Close-up of a garden spade full of fresh wet soil surrounded by autumn fallen leaves in the garden. The soil has a fine structure, black color and is slightly moist. Leaves vary in size, shape and color, including golden orange and brownish shades.
Decomposed leaves enhance soil structure and moisture retention and attract beneficial organisms.

Decomposed leaves, known as leaf mold, are a great soil amendment in the garden. Once the leaves have decomposed, they will increase moisture retention in the beds and boost overall soil structure. Leaf mold also attracts plenty of beneficial soil organisms like earthworms that improve soil health, too.

Moisture Retention

Close-up of wet fall leaves. Leaves from a variety of trees including oak, maple, poplar and others. The leaves come in shades of yellow, orange and brown. The leaves are completely covered with raindrops.
Utilizing leaves in raised beds conserves moisture, benefiting plants and reducing water needs.

Using leaves in raised beds aids in moisture retention, limiting your need for water. This is great for thirsty plants that need consistent moisture to thrive. It’s also a great way to combat dry soil in warmer climates (particularly in summer), lowering your water usage.

Easy to Find

Cleaning the garden from fallen leaves. Close-up of a large Sweep Rake raking leaves in a garden on a green lawn. The leaves are dry, brownish-orange in color and vary in shape from simple oval with jagged edges to large, lobed, palm-shaped leaves.
Fall leaves, readily available in gardens, are easy and cost-effective raised bed fillers.

Besides cost saving, one of the major pros is that they’re easy to find. Once you’ve cleaned up around your garden, filling raised beds is a great way to recycle your garden waste if you don’t have a compost heap. For slightly lazy gardeners like myself, this beats sourcing or shopping by miles.

The Cons of Using Leaves

Most of the pros revolve around convenience. But when you look at the cons, you’ll notice they have more to do with the health of the plants in the long term.

Quantity Needed

Close-up of gardener's hands packing collected autumn leaves to a plastic bag in the garden. The gardener is wearing a multi-colored checkered shirt, beige trousers, black and white sneakers and white gloves. In his hands he holds a bunch of dry fallen leaves of different shapes and sizes. The leaves come in yellow, golden and orange hues.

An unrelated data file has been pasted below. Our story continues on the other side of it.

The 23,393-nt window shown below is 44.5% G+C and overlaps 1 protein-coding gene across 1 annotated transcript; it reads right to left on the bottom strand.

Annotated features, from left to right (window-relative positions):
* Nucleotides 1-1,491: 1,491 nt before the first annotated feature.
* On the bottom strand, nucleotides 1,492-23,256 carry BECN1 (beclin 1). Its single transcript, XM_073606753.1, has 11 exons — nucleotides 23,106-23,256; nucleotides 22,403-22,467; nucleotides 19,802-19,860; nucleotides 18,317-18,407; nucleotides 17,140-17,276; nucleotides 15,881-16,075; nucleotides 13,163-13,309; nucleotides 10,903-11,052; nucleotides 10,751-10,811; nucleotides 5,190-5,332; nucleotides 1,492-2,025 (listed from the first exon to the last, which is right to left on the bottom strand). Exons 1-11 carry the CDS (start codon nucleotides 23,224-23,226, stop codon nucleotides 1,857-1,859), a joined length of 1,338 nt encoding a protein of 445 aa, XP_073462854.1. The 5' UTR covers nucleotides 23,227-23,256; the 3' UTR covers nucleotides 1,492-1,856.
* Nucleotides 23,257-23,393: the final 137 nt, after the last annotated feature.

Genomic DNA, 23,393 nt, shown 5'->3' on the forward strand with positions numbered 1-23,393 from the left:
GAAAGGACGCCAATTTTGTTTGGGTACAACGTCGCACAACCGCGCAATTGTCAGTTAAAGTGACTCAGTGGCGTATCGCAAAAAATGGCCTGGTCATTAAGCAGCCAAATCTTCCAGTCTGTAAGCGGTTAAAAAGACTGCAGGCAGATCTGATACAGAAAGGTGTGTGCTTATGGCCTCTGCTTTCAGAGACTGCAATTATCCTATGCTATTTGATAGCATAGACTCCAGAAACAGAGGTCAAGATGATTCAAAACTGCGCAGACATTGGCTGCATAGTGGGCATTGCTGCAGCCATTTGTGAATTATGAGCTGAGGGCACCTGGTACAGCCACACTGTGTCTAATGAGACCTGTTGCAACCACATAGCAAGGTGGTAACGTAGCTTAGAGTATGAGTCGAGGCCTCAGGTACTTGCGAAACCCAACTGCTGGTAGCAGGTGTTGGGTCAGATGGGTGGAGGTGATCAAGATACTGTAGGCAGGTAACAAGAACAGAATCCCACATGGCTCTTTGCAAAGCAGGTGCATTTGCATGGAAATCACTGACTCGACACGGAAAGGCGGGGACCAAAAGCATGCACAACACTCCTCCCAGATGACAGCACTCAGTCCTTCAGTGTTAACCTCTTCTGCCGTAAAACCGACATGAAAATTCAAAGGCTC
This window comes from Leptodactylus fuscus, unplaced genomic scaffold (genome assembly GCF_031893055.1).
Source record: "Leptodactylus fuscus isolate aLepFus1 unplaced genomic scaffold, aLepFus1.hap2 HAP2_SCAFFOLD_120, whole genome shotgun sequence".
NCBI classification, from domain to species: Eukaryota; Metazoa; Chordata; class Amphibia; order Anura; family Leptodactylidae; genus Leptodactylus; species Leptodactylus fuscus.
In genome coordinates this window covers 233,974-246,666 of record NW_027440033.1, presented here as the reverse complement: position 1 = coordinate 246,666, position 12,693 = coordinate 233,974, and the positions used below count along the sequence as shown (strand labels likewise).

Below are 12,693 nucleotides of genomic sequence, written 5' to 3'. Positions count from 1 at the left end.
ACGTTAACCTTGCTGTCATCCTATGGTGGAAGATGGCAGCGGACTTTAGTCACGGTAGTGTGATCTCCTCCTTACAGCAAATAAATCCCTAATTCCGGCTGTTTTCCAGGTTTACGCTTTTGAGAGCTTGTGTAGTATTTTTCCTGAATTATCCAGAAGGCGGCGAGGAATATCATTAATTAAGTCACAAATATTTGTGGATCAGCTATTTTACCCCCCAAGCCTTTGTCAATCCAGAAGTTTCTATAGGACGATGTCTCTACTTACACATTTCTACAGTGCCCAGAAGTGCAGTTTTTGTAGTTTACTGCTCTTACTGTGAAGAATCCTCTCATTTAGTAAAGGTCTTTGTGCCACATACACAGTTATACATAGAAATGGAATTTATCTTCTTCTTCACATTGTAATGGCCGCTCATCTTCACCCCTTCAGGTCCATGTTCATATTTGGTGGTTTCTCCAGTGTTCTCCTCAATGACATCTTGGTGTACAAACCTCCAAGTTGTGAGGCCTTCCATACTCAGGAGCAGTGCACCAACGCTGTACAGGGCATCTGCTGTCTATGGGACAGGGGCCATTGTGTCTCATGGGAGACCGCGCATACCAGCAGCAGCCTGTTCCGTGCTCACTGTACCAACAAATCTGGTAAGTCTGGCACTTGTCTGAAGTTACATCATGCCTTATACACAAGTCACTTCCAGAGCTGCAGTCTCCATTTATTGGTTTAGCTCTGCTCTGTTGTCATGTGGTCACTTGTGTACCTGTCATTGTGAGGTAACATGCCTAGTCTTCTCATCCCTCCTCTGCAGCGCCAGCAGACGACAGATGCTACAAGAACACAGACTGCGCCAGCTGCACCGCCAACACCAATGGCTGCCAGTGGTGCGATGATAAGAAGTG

Free leaves for raised beds are great, but it takes a lot of leaves for a measurable impact.

Although leaves are free, you still need lots of them to take up any significant space in your raised beds. If you don’t have many trees in your backyard, they will probably have more of an impact when added to your compost heap than in covering a small layer at the bottom of your raised bed.

If you’re not a fan of raking, you’ll also need to do a lot of tidying to make the leaves usable. They need to be compacted as you fill, so consider that while bagging them up.

Lack of Volume

Construction of a raised bed with Edging Stones and double T steel profile filled with leaf mulch and soil in a garden. A worker wearing red and gray gloves, light beige pants and a tan T-shirt installs stone blocks for a raised bed. The raised bed is filled with a thick layer of dry brown foliage.
Using fall leaves in raised beds may create air pockets if you don’t compact them down.

Speaking of compacting, another con is a lack of volume. You don’t want to make the mistake of filling a raised bed with airy materials only to find the soil level dropping significantly later in the season as materials break down.

When you first fill your bed with leaves, several air pockets need to be removed by compacting and adding moisture. If you don’t follow this process, you’ll spend more money on soil to fill empty gaps at the top of the bed anyway.